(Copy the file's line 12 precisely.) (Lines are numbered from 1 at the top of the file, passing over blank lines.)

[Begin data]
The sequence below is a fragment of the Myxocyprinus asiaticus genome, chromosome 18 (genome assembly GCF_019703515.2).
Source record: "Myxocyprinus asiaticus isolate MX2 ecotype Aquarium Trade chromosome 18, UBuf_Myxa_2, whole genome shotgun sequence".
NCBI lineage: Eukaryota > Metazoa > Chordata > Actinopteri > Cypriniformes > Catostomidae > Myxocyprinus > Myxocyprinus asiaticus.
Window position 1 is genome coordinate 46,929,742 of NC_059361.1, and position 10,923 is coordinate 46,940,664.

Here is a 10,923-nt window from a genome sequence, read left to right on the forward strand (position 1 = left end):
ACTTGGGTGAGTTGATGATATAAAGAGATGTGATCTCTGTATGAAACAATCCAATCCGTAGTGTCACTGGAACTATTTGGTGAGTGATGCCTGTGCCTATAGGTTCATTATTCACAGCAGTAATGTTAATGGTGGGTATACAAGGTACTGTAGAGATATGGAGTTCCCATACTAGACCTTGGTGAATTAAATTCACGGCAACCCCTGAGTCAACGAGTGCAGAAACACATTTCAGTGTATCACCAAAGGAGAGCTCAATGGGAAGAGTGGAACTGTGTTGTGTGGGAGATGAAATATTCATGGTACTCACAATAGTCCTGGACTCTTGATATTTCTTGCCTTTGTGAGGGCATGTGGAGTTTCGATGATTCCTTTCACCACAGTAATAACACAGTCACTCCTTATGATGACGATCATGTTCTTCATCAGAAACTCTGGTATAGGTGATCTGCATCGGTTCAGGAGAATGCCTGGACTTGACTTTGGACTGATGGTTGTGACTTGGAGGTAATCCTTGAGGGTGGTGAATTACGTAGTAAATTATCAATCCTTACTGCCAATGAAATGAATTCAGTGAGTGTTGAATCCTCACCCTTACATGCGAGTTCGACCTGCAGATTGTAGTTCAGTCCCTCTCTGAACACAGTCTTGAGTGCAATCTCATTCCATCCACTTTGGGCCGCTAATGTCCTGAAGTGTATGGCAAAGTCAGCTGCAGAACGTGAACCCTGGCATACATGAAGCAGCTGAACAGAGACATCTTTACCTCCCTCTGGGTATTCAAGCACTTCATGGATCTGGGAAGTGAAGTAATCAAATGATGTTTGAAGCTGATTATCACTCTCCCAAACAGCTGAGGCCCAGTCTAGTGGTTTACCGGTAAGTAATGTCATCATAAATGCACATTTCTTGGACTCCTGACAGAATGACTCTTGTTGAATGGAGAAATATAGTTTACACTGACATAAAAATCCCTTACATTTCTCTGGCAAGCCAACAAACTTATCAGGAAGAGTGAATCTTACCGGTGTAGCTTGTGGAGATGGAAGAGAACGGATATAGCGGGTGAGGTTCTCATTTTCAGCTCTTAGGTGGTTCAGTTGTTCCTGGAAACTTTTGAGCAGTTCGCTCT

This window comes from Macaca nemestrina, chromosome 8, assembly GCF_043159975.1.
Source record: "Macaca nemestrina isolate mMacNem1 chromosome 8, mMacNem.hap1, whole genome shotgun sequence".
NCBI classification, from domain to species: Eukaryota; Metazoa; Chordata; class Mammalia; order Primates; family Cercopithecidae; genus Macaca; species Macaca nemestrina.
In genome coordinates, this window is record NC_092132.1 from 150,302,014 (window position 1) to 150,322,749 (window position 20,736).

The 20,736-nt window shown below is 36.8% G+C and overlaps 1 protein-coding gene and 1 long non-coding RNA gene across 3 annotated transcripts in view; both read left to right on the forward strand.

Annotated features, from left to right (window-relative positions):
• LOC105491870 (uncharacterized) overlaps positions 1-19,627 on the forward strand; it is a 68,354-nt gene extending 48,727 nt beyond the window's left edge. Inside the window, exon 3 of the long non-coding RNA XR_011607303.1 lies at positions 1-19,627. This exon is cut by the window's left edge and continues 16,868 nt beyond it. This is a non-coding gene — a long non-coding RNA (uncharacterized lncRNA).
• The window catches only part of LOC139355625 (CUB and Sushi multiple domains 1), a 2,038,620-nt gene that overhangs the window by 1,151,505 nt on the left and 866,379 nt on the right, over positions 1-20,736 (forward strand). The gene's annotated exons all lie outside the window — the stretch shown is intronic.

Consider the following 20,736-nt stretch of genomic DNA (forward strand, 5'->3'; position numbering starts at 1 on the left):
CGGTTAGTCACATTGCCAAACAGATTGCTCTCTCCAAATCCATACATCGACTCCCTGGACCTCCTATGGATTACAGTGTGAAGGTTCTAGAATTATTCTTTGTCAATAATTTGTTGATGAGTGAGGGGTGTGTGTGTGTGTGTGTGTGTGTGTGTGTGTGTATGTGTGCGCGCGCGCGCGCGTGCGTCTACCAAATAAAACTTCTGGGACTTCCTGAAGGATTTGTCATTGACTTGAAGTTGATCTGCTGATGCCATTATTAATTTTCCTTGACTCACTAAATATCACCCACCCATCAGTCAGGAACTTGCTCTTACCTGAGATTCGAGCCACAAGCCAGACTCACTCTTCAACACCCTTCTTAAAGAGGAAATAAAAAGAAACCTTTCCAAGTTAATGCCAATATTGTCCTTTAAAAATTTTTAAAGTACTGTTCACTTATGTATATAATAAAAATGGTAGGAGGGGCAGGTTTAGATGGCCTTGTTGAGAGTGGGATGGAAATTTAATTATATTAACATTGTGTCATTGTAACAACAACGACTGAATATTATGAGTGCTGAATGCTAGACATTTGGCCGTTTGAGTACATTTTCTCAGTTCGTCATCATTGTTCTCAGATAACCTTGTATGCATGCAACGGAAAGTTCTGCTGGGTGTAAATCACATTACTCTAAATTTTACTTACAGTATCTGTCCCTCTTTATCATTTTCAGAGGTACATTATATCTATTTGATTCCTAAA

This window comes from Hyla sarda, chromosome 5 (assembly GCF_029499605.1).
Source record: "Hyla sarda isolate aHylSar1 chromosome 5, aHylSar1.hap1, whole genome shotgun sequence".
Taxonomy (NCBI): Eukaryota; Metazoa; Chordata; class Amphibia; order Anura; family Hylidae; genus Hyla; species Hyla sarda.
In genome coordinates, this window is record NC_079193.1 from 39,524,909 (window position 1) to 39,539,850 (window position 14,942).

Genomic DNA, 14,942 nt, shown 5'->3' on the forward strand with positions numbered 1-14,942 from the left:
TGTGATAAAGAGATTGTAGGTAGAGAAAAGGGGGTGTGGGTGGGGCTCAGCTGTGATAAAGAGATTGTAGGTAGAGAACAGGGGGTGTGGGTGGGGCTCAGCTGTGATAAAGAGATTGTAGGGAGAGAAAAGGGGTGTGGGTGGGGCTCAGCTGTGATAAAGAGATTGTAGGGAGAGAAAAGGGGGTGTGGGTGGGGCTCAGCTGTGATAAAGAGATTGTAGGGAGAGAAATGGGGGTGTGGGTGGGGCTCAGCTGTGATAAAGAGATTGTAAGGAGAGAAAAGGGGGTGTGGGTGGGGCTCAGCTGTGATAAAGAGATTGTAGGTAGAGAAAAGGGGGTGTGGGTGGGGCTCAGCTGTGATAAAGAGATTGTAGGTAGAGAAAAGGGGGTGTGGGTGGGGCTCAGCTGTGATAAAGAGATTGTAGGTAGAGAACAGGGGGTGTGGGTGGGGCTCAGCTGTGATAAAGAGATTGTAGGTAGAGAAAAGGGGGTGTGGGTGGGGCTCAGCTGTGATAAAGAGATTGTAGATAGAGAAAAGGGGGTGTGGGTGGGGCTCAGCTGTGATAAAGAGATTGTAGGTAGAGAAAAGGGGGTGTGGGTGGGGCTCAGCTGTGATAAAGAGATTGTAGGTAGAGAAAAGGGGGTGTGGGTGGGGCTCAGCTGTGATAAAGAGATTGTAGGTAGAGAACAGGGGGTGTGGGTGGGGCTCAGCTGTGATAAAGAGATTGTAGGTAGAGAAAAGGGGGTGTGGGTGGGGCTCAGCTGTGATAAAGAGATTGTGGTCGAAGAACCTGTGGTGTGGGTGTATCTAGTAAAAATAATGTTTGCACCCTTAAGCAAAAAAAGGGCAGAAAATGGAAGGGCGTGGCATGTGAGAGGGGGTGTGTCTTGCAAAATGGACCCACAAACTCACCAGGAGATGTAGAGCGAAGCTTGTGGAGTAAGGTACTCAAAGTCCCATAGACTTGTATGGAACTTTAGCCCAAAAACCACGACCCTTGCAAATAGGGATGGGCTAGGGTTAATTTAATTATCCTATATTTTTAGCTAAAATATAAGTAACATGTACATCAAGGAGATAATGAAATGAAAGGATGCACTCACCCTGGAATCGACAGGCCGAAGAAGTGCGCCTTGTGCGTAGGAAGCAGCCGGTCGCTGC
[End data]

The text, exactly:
Annotated features, from left to right (window-relative positions):